Scientists have discovered that a diet with high amounts of short-chain fatty acids acetate and butyrate provided positive effects on the immune system, protecting the subjects against juvenile or type 1 diabetes.
The specialized diet was developed by CSIRO and Monash University researchers who discovered that starches found in numerous types of food including fruits and vegetables can resist digestion. Instead of being digested, some of them pass through to the colon, where they are broken down by microbiota (gut bacteria).
Natural Diet Could Treat And Prevent Type 1 Diabetes
This process of starch fragmentation creates acetate and butyrate which can completely protect against type 1 diabetes when working together.
The findings were received with a lot of interest at the International Congress of Immunology in Melbourne in 2016, where they were presented. The results of the study were published, March 27, in the journal Nature Immunology.
According to the researchers, the study underlines how natural approaches, starting with special diets and the regulation of gut bacteria, could treat or prevent a series of autoimmune diseases.
"Each diet provided a high degree of protection from diabetes, even when administered after breakdown of immune-tolerance. Feeding mice a combined acetate- and butyrate-yielding diet provided complete protection, which suggested that acetate and butyrate might operate through distinct mechanisms," noted the study.
As part of the research, the scientists employed materials that people can digest — all of which were comprised of natural products, as starches that resist human digestion are perfectly natural in a person's diet. As a result of this starch resistance, the body releases beneficial metabolites, which the researchers described as "superfood".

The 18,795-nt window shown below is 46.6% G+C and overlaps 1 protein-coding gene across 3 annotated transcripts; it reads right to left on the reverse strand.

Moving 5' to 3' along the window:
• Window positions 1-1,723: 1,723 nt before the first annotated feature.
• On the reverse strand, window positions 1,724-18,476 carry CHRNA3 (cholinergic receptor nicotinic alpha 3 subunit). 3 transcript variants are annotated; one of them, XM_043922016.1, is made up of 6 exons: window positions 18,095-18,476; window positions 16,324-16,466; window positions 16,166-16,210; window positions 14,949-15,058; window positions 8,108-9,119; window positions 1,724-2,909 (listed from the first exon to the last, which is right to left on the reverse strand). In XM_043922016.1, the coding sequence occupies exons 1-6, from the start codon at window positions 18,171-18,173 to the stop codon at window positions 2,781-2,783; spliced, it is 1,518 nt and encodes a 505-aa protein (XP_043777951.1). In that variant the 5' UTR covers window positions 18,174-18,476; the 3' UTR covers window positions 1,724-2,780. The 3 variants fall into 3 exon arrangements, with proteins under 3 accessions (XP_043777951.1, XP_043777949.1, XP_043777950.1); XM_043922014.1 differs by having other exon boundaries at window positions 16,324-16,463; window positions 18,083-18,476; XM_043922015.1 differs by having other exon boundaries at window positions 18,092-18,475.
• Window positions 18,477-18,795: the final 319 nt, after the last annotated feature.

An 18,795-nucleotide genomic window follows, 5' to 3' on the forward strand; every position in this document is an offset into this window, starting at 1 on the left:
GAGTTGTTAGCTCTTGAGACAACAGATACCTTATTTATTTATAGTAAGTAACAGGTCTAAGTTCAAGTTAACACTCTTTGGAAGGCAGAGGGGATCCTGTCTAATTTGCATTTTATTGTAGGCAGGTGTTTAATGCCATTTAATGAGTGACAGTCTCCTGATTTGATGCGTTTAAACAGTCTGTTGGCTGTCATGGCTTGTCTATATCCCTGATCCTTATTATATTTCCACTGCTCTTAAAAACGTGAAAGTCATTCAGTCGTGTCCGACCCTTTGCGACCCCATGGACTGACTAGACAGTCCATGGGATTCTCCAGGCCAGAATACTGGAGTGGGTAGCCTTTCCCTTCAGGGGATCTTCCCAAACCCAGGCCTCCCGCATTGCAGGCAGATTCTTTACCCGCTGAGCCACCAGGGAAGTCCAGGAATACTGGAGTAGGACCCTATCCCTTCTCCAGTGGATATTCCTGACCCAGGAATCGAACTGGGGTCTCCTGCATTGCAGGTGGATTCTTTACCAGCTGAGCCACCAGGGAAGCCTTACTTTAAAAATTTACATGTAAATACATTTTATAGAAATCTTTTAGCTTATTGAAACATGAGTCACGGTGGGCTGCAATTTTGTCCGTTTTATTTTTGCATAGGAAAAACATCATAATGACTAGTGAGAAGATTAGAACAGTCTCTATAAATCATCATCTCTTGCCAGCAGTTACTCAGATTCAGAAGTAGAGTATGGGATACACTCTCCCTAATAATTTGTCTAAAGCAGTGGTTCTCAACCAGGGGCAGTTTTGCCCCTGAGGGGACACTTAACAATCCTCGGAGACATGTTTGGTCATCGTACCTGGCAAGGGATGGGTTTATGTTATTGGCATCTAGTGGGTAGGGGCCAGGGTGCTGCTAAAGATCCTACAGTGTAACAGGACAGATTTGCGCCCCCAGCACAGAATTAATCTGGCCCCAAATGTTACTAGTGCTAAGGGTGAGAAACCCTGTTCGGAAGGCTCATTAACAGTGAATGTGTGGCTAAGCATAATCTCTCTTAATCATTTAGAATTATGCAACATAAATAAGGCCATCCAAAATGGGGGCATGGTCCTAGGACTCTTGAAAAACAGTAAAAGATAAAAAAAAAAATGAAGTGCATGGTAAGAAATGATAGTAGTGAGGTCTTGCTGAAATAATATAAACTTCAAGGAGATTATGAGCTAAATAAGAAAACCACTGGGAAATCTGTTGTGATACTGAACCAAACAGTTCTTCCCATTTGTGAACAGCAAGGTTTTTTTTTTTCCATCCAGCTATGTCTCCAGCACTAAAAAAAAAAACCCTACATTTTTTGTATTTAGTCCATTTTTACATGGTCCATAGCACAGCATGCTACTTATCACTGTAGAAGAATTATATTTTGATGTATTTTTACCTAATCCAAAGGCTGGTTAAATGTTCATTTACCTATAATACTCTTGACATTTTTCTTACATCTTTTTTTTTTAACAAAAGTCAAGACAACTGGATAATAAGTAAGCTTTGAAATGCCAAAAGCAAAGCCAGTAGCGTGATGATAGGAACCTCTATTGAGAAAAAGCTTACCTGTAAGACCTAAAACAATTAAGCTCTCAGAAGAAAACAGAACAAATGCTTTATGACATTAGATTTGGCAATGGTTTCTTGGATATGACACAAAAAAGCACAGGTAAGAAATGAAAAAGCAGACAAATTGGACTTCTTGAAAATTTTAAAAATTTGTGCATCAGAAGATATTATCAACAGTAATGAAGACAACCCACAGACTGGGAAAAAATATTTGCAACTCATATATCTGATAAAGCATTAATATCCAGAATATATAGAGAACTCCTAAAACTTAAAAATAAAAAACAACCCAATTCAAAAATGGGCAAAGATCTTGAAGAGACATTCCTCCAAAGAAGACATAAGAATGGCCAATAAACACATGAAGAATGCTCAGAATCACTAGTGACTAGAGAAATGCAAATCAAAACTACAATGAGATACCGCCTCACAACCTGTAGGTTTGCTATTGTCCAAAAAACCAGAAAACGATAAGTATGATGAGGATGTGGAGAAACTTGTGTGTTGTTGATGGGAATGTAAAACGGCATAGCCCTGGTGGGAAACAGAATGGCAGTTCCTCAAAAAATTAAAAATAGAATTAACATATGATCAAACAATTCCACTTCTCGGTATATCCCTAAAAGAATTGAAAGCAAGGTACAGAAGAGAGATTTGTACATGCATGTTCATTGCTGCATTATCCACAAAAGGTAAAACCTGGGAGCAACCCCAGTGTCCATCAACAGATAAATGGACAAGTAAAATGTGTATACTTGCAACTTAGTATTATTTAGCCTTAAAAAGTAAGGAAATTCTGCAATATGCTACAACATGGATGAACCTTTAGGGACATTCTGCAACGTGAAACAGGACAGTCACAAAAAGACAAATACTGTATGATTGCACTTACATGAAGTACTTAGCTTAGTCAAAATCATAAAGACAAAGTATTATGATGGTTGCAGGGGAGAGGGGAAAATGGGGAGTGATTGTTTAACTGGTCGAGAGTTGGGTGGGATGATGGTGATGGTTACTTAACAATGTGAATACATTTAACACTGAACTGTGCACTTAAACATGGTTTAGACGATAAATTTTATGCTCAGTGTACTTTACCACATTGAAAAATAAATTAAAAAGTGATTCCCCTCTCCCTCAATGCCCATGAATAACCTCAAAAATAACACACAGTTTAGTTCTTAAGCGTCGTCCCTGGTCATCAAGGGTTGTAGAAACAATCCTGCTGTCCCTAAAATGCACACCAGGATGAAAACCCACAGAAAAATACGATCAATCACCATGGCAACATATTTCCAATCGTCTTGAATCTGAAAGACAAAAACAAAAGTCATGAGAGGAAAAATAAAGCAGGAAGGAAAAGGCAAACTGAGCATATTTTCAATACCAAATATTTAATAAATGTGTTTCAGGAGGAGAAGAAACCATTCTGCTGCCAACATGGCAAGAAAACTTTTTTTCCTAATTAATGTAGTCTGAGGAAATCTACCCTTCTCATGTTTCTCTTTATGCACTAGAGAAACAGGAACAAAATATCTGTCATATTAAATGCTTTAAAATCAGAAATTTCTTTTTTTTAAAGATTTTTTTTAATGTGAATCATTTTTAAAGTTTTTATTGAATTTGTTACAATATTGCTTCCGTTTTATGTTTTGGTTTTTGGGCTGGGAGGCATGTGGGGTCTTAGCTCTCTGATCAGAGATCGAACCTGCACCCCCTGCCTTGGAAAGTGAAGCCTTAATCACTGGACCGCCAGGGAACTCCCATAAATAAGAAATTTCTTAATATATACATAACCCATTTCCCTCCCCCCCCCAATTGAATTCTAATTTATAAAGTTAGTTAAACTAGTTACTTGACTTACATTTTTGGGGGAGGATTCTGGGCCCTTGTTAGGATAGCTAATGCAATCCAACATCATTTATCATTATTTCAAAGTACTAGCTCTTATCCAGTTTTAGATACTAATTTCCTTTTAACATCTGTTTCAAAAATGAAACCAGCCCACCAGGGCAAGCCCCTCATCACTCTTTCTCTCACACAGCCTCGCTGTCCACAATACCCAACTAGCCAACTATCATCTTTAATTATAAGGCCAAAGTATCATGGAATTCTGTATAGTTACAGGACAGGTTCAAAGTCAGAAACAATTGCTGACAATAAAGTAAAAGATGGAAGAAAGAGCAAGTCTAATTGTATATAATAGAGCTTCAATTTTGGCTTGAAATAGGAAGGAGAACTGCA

Professor Charles Mackay, the lead researcher, noted that the diet was not solely about eating foods rich in fiber or just vegetables, but consisted of special foods which follow an equally special process. This type of diet would have to be prescribed by a nutritionist, a clinician or a dietitian, and it should not be self-administered.
After the positive results of the research, the scientists wish to get the necessary funding to start a clinical trial with the conclusions of this study.
Both teams who worked on the study and other specialists in Australia are making efforts to expand their research and better understand the effects of this diet on obesity, as well as other inflammatory diseases. Among these, type 2 diabetes, cardiovascular diseases, food allergies, asthma and Inflammatory Bowel Disease are a priority.
Diabetes, A National Problem
Currently, an approximate number of more than 29 million people suffer from either type 1 or type 2 diabetes in the United States. Of these, only 21 million people are diagnosed, which means that 27.8 percent of the people who suffer from either type of diabetes are currently undiagnosed.
Of the total number of people who suffer from diabetes, between 5 and 10 percent have type 1 of the disease.
"However, because type 1 diabetes accounts for approximately 5 percent of all diagnosed cases of diabetes among adults, trends documented in the surveillance system may not be reflective of trends in type 1 diabetes," notes the CDC data.